I am currently reading my way through a long list of science fiction and fantasy titles. (http://www.npr.org/2011/08/07/138938145/science-fiction-and-fantasy-finalists if you are interested in the list).
Probably not one of the best among Shakespeare’s plays, this romance is still quite enjoyable. The version which I saw was recorded in 2015 at the Stratford Shakespeare Festival (Stratford, Ontario, Canada). It was extremely well acted and the presentation was beautiful. Instead of employing John Gower as a narrator, a chorus of priestesses of Diana were introduced. Some of the narration was even beautifully sung, a touch which I loved.
Many of the themes that Shakespeare was interested in make another appearance in Pericles. There is some exploration of what it takes to be a good ruler. People are lost and found again. Other people fall instantly in love (a perennial happening in the Bard’s plays). And purity, beauty, and royalty are rescued from the disaster.
For me, the most moving line was uttered by Pericles, when he finds the wife that he has believed dead for years. He himself had pushed her coffin overboard during the storm. When they are reunited, he declares, “O, come, be buried a second time within these arms.” That one little sentence brought tears to my eyes.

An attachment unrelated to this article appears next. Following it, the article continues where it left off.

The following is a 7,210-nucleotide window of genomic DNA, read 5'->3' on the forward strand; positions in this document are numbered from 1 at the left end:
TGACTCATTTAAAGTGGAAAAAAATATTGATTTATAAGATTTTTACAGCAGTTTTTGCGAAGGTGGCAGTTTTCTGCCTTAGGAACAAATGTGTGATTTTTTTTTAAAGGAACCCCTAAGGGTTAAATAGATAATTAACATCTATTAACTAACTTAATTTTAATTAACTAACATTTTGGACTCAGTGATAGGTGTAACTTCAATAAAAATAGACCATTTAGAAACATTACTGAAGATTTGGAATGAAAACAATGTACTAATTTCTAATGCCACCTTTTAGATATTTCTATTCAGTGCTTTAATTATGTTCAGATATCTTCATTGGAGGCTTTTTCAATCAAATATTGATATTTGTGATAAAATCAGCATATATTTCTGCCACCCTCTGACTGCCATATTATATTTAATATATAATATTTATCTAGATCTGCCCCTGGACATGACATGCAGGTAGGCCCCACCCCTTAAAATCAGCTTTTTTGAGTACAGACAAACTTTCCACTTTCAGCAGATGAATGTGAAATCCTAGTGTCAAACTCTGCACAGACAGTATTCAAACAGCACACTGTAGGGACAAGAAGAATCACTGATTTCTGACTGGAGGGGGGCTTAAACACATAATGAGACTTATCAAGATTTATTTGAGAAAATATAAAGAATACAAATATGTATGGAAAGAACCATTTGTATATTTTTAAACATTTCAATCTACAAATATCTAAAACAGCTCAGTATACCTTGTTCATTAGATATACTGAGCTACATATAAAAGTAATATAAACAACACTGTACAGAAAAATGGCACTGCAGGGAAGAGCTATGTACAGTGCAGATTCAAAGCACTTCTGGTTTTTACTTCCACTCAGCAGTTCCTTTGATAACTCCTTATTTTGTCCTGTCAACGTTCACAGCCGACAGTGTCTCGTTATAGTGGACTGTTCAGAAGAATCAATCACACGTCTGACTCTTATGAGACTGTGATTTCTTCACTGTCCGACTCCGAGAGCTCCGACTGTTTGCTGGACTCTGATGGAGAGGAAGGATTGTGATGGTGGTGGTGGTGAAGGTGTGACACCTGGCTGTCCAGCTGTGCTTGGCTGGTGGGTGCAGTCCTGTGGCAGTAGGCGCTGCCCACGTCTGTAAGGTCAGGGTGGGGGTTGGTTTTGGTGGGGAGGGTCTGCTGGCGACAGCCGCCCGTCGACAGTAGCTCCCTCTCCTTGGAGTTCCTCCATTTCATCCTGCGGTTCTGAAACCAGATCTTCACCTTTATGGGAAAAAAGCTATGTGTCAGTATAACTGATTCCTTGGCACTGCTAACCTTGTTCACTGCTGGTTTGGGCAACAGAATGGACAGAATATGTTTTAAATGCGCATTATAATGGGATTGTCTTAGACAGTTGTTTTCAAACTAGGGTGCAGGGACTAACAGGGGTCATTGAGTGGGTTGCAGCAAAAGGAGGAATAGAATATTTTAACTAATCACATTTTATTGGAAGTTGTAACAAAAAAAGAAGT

I can see where modern audiences might not be impressed by the lack of logic in several aspects of the play—for instance, why does Pericles wife become a priestess of Diana instead of contacting him to let him know that she is alive? Plus, the coincidence of Pericles, his queen, and his daughter, all ending up in one place at play’s end is beyond belief. Pericles acknowledges this when he cries, “This, this. No more, you gods! Your present kindness makes my past miseries sports.”
If you are a fan of the Bard, I would recommend that you see Pericles performed. If you are unsure about Shakespeare, try one of his better known plays, perhaps Romeo and Juliet or Hamlet, and if you enjoy those, consider seeing Pericles.